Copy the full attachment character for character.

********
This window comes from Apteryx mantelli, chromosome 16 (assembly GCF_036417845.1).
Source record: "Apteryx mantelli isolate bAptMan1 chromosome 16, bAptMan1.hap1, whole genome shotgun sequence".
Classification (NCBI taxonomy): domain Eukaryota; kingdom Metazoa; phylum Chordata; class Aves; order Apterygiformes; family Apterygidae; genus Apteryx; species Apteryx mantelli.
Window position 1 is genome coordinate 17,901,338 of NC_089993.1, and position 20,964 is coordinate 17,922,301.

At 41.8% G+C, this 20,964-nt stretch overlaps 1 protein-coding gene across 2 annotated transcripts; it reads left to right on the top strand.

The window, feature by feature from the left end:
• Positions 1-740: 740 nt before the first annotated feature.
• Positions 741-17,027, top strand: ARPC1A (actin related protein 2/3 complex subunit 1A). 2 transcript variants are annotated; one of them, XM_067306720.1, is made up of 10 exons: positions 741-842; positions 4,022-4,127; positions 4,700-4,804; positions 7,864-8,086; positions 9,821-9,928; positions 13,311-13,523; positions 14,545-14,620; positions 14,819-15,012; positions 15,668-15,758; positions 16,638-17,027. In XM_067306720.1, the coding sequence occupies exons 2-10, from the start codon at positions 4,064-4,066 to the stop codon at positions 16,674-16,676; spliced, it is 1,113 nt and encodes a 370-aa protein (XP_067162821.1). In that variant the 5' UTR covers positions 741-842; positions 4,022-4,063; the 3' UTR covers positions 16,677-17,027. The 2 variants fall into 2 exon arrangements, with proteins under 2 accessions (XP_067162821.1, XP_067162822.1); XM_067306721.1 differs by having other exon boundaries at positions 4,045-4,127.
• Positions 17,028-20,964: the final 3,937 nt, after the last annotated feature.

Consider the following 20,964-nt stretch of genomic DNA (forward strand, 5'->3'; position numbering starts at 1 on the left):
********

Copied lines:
This window comes from Apteryx mantelli, chromosome 16 (assembly GCF_036417845.1).
Source record: "Apteryx mantelli isolate bAptMan1 chromosome 16, bAptMan1.hap1, whole genome shotgun sequence".
Classification (NCBI taxonomy): domain Eukaryota; kingdom Metazoa; phylum Chordata; class Aves; order Apterygiformes; family Apterygidae; genus Apteryx; species Apteryx mantelli.
Window position 1 is genome coordinate 17,901,338 of NC_089993.1, and position 20,964 is coordinate 17,922,301.

At 41.8% G+C, this 20,964-nt stretch overlaps 1 protein-coding gene across 2 annotated transcripts; it reads left to right on the top strand.

The window, feature by feature from the left end:
• Positions 1-740: 740 nt before the first annotated feature.
• Positions 741-17,027, top strand: ARPC1A (actin related protein 2/3 complex subunit 1A). 2 transcript variants are annotated; one of them, XM_067306720.1, is made up of 10 exons: positions 741-842; positions 4,022-4,127; positions 4,700-4,804; positions 7,864-8,086; positions 9,821-9,928; positions 13,311-13,523; positions 14,545-14,620; positions 14,819-15,012; positions 15,668-15,758; positions 16,638-17,027. In XM_067306720.1, the coding sequence occupies exons 2-10, from the start codon at positions 4,064-4,066 to the stop codon at positions 16,674-16,676; spliced, it is 1,113 nt and encodes a 370-aa protein (XP_067162821.1). In that variant the 5' UTR covers positions 741-842; positions 4,022-4,063; the 3' UTR covers positions 16,677-17,027. The 2 variants fall into 2 exon arrangements, with proteins under 2 accessions (XP_067162821.1, XP_067162822.1); XM_067306721.1 differs by having other exon boundaries at positions 4,045-4,127.
• Positions 17,028-20,964: the final 3,937 nt, after the last annotated feature.

Consider the following 20,964-nt stretch of genomic DNA (forward strand, 5'->3'; position numbering starts at 1 on the left):